Gordon, who runs Laggan Coffee Bothy and Gallery in the Cairngorms National Park, said: ‘All the customers love Kara and she says to them, ‘Come on, eat your lunch’.
“She loves to go for walks and that has led to some fun times over the years.
“One day she shouted to a passing lady, ‘Do you want to come upstairs? Do you want to take a bath?’ because she likes to take a daily shower herself.
WINNER: Pet Vacuum
EVERY pet owner deals with pet hair at home.
So we’ve teamed up with Henry to offer readers the chance to win one of two Henry Pet vacuum cleaners worth £169.99.
Driven by Henry Pet’s powerful airflow, the EcoBrush picks up stubborn hair with ease, making cleanup a breeze.
To enter, send an email titled HENRY to [email protected] co.uk before August 28.
How to Get Great Pet Photos
MOST of us struggle to get the perfect pet portrait and now Paws and Claws reveals how – using your mobile phone.
Internationally acclaimed wildlife photographer Kaylee Greer has revealed her top tips for getting the perfect shot.
Kaylee, who is a featured speaker at the Photography Show and Video Show 2022 next month, said: “It’s possible to get great photos of pets with nothing but your mobile – it just takes patience, a little effort. . . and some bribes!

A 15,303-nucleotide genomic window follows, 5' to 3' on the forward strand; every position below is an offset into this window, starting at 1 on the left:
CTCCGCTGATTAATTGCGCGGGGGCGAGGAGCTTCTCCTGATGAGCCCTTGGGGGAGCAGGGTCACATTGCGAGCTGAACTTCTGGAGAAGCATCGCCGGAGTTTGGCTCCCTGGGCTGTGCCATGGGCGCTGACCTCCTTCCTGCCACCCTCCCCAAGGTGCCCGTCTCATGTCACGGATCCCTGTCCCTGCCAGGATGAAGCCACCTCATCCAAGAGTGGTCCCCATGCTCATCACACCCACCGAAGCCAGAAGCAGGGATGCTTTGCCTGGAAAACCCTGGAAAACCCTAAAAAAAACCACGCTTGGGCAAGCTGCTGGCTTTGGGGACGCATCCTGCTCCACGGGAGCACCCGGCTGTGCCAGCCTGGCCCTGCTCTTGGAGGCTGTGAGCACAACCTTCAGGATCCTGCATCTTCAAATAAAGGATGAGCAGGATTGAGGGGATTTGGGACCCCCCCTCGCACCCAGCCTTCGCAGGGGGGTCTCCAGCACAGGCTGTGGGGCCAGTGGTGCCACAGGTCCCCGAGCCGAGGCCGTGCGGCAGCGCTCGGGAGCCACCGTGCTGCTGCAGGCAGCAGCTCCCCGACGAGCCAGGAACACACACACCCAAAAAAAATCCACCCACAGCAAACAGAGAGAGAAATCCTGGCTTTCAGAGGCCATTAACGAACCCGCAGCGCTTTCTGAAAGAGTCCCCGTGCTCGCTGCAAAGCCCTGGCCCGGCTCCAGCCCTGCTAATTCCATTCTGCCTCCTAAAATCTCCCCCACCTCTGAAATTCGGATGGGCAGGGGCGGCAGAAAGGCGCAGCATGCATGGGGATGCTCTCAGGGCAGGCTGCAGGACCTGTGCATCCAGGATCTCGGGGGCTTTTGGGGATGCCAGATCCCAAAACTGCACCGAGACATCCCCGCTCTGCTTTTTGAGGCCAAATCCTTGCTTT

- Get low. Hold your phone at your pet’s eye level. It has a HUGE impact, changing perspective and visually immersing you in your pet’s world.
- Use corruption! If you polled 100 dogs, cats, and small furry animals on how much they want to be paid for their time spent in front of your camera, 99 of them would answer, “Stinky, yummy, appetizing treats!”
- Make wacky sounds. Try a squeaker or a kazoo and say things like, “Do you want a walk?” to dogs. Stand out when their face lights up.
- Look at the light. If you are indoors during the day, face your pet toward a large window. If you’re outside in the middle of the day, find a tree that casts shade and place your pet there for an evenly lit image.
Kaylee is at the NEC show on September 19 and a reader can win four entry tickets that day worth £107. For a chance to win, send an email titled PHOTO SHOW to [email protected] https://www.photographyshow.com